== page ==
Fairfax moves closer to digital
THE editorial restructure of Fairfax Media dailies The Syd
ney Morning Herald and The Age under discussion between management and staff takes the company another step further in its digital-first policy.
The restructure was announced in February by Fairfax editorial director Sean Alymer, who is conducting a series of meetings to explain the changes to staff.
The direction of the company in its drive towards digital was reaffirmed by Fairfax chief executive Greg Hywood in the company’s second-half report to shareholders.
“We have made it clear many times that we are managing a structural shift in publishing from print to digital,” he said.
“We continue to adapt our business model to this reality, which involves an intense focus on cost reduction and the creation of new revenue opportunities. We have managed this well over recent years and have absolute confidence we will continue to manage it in the future.
“This will inevitably mean an even stronger emphasis on digital publishing. We are ready to meet this significant opportunity as consumer preferences demand.”
The company says the new structure is designed to simplify newsroom workflows and give reporters and editors more autonomy to manage workloads and create content that meets the 24/7 demands of their audience.
It will also result in a clearer delineation between the content creation and content distribution arms of the newsrooms.
Mr Aylmer said this approach would strengthen Fairfax’s audience-first approach.
“The reporters and editors in the newsrooms will remain focused on great stories, videos, graphics, photos and multimedia. The distribution arm of the newsroom will get that content to the biggest and best possible audience via all channels available, digitally and in print,” Mr Aylmer said.
New roles will be created and some roles altered as part of the restructure, however The Newspaper Works understands redundancies are not expected. The Age and The Sydney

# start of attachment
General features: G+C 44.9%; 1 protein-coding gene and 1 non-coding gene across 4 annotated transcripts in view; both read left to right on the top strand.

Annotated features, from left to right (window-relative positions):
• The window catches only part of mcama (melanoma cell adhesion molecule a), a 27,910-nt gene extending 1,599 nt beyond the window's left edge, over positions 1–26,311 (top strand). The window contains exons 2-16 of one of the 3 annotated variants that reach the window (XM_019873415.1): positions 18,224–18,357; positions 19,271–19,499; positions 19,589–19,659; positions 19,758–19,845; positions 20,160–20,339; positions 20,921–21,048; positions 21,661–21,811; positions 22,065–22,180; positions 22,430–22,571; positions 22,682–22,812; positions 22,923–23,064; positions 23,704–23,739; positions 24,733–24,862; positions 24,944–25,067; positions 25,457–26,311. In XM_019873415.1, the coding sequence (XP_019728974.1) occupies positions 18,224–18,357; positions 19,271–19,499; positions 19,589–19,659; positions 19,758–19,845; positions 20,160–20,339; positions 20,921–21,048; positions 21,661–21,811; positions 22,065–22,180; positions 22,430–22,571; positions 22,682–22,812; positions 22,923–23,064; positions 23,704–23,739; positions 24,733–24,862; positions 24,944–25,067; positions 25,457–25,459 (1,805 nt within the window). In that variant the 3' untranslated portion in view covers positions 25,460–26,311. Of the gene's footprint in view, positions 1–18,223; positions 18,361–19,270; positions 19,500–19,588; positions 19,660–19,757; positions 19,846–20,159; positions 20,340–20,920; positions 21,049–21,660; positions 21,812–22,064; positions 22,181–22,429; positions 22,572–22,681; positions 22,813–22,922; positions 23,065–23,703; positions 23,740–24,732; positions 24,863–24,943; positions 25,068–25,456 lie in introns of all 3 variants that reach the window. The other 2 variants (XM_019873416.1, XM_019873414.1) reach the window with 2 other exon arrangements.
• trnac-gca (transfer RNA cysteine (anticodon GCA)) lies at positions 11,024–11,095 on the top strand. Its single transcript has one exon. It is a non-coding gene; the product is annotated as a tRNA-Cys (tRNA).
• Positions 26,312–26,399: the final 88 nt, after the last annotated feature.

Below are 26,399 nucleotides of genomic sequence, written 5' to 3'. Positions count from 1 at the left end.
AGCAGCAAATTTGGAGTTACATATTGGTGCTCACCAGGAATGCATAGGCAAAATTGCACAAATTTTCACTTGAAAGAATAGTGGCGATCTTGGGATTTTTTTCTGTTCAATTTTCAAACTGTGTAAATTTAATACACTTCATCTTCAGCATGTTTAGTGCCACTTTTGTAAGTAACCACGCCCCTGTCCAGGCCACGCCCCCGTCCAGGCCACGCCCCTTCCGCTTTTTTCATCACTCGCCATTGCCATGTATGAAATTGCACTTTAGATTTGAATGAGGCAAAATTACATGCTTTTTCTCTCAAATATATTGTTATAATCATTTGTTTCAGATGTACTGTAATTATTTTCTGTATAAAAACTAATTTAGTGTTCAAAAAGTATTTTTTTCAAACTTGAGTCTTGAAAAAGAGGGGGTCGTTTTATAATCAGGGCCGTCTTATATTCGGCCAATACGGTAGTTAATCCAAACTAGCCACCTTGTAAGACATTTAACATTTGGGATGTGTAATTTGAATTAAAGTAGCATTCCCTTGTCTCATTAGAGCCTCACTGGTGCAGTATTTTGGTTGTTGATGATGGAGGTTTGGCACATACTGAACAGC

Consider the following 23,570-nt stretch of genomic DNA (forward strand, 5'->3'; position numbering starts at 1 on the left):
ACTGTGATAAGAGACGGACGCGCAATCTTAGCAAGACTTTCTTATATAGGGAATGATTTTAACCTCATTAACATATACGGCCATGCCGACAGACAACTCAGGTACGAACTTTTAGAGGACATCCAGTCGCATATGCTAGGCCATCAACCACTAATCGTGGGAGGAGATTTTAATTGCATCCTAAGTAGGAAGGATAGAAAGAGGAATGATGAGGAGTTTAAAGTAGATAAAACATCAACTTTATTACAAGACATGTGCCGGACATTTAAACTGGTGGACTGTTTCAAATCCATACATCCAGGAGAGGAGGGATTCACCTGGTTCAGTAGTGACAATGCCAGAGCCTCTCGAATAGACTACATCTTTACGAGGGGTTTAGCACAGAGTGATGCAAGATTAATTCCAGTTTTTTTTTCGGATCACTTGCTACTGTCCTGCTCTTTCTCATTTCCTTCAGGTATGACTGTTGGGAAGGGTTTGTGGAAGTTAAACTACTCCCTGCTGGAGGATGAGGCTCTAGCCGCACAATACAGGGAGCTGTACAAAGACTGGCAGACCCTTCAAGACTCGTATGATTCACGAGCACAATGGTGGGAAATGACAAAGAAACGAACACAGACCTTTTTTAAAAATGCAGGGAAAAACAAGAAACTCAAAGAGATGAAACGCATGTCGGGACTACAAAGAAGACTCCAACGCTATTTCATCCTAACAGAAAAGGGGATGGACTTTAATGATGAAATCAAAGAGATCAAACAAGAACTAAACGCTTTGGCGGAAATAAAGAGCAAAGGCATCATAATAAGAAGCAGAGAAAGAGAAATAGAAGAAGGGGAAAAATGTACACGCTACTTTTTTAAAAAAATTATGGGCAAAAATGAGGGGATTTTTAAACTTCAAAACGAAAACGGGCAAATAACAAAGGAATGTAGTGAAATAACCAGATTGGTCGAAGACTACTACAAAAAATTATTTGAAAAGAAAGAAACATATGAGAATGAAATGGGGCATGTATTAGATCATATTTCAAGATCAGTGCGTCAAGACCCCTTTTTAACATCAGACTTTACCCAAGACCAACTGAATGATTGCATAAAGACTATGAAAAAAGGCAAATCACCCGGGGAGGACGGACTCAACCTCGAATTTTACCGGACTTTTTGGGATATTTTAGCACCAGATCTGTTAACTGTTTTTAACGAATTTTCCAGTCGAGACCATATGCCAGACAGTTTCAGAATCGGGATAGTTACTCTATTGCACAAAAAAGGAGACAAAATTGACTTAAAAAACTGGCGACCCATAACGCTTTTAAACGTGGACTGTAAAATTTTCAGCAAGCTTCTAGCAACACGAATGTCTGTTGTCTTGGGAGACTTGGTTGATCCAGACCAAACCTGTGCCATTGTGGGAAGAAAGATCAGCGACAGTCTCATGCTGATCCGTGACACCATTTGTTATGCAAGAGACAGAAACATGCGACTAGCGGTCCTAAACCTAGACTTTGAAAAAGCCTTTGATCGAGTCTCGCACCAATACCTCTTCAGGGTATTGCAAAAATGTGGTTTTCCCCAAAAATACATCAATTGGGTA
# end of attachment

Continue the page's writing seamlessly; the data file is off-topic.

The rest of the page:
Morning Herald will each have an editor-in-chief responsible for content creation across print and digital, however they will no longer be solely responsible for how that content is packaged for distribution. This will be handled through two new roles, head of digital channels and head of print channels, with editors-in-chief retaining ultimate responsibility for all content wherever it is viewed.
The two mastheads will also each have an editor who will take some of the responsibilities of the current news directors, but not be responsible for the production of the newspapers. They will report to their respective editor-in-chief and head of digital channels.
The role of topic editor has also been substantially expanded as they assume the day-to-day responsibility for stories and content, roles previously performed by news directors. Local topic editors will report to their respective editor-in-chief and national topic editors will report to both.
Coinciding with the restructure, editor-in-chief of The Age Andrew Holden announced his resignation after 13 years with the company. This included a stint as editor of The Press, in Christchurch, New Zealand, at the time of 2011 earthquake that resulted in the death of one employee and serious injuries to two others.
Mr Holden was praised for his leadership as the newspaper and staff struggled to recover and maintain operations.